Search This Blog

Thursday, 28 September 2017

Elections 2017: So you say you want a coalition

This is probably one of the last in the Elections 2017 series and a topic which we always had to address, but like finding a nest of spiders in your sock draw its not a pleasant one to deal with.

Musically aware readers may notice right off the bat that the title of this post is essential a play on the opening line to the Beatles 1968 song Revolution, in which the group, but mostly John Lennon, express some concerns about some of the revolutionary sentiment going round at the time (this was 1968 after all)*.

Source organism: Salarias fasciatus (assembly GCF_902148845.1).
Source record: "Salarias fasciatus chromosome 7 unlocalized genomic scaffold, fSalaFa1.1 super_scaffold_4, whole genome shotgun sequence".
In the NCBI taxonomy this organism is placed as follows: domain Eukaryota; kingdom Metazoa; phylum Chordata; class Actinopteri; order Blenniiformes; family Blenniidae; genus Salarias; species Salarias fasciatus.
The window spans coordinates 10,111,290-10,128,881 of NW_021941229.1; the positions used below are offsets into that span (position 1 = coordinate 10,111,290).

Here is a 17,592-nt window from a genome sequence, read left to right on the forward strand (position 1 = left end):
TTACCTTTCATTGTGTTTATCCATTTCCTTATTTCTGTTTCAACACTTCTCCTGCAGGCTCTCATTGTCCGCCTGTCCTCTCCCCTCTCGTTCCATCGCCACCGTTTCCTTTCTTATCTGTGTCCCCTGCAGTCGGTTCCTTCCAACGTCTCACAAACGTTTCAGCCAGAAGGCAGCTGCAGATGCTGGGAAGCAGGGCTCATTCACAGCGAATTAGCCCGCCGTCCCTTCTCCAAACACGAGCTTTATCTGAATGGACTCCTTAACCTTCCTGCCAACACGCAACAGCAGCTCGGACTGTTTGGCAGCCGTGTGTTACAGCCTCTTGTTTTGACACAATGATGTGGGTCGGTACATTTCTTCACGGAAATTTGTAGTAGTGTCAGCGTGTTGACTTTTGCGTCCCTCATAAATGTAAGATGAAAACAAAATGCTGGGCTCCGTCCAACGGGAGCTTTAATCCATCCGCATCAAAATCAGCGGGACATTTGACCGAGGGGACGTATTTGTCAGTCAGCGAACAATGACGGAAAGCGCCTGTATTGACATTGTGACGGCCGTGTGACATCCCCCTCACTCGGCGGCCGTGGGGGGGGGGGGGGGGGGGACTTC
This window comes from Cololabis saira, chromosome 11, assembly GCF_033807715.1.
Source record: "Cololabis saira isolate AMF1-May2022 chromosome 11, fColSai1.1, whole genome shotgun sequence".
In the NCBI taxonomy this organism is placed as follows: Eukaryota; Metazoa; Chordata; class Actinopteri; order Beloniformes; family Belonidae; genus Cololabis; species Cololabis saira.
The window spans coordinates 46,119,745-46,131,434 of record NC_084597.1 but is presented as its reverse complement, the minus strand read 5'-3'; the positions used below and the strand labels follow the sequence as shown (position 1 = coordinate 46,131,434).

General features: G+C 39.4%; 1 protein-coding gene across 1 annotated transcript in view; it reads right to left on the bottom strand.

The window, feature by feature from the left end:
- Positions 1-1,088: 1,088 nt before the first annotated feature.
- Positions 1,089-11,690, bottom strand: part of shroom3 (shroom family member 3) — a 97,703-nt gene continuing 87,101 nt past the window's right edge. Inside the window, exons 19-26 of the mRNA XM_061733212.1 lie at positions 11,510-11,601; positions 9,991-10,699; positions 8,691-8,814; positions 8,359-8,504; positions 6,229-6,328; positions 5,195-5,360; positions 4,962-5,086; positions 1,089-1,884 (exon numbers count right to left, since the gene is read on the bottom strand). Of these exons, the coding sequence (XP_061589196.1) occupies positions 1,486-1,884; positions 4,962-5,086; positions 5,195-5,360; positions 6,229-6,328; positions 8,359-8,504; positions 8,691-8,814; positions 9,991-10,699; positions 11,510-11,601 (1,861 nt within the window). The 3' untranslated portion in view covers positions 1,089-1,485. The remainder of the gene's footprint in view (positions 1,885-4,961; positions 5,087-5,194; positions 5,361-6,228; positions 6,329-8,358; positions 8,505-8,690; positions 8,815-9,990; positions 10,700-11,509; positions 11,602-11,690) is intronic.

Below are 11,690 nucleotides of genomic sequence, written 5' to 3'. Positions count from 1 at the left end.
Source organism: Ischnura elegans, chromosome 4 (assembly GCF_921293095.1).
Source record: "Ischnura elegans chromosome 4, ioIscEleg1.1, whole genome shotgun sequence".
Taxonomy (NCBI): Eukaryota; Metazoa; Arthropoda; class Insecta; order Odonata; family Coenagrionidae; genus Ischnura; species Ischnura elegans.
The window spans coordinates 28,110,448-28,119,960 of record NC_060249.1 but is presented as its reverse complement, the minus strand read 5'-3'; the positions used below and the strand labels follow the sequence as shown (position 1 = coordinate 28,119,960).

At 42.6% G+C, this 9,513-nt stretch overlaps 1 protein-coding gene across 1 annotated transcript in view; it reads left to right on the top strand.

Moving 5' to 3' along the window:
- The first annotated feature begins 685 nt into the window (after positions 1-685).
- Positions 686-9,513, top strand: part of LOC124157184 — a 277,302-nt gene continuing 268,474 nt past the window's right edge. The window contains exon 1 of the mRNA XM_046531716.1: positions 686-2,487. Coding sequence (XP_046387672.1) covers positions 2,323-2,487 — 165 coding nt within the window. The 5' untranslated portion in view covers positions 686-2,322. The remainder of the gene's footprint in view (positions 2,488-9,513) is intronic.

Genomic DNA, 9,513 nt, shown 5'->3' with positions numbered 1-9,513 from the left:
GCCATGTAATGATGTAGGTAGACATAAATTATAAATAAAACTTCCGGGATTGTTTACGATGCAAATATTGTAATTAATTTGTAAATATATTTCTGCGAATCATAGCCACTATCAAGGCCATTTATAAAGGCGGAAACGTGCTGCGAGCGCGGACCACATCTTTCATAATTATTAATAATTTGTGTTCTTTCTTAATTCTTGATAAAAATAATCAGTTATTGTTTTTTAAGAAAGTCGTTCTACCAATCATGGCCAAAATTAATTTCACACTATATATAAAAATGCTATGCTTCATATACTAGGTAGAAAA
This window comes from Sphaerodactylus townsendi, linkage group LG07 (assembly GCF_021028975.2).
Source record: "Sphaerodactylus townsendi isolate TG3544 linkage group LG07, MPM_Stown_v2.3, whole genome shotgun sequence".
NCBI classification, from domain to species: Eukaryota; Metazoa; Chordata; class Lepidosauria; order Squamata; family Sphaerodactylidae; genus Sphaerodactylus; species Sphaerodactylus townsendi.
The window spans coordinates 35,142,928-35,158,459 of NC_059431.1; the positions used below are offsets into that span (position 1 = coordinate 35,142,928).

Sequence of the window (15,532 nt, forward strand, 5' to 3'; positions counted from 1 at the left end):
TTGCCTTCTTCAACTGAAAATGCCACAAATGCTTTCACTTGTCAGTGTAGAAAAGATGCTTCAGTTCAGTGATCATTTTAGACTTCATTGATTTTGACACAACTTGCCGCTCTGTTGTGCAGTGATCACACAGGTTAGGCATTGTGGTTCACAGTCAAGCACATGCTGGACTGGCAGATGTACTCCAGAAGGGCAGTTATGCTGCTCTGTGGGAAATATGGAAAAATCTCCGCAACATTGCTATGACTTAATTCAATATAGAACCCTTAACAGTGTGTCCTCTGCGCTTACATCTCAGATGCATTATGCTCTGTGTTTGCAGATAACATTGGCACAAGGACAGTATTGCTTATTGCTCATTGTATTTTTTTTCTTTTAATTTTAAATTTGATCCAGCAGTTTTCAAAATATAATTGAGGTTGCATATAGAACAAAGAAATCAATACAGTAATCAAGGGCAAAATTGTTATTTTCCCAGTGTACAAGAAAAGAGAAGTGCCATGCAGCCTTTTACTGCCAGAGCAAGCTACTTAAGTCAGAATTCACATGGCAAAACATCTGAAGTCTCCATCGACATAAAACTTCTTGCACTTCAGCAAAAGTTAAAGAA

Well, you know, I am not writing a hit pop song or having any concerns about the revolutionary mood in this day and age but I do have some issues with the current bout of horse-trading that’s passing for “coalition negotiations” at the moment.

As I noted in my last post the end result of a fair and democratic election is a highly undemocratic process where the various parties begin to wheel and deal in order to form a government.

“But that is politics under MMP!” I hear you cry in anguish at my failure to understand the obviousness of Mixed Member Proportional politics.

Well Sparky, you may be right but before you go betting the farm you might want to consider that be it MMP or FPP both systems for running democratic elections have very clear rules and structures which MUST be followed to ensure that the election process remains fair and democratic so why not the same with the process for making a coalition?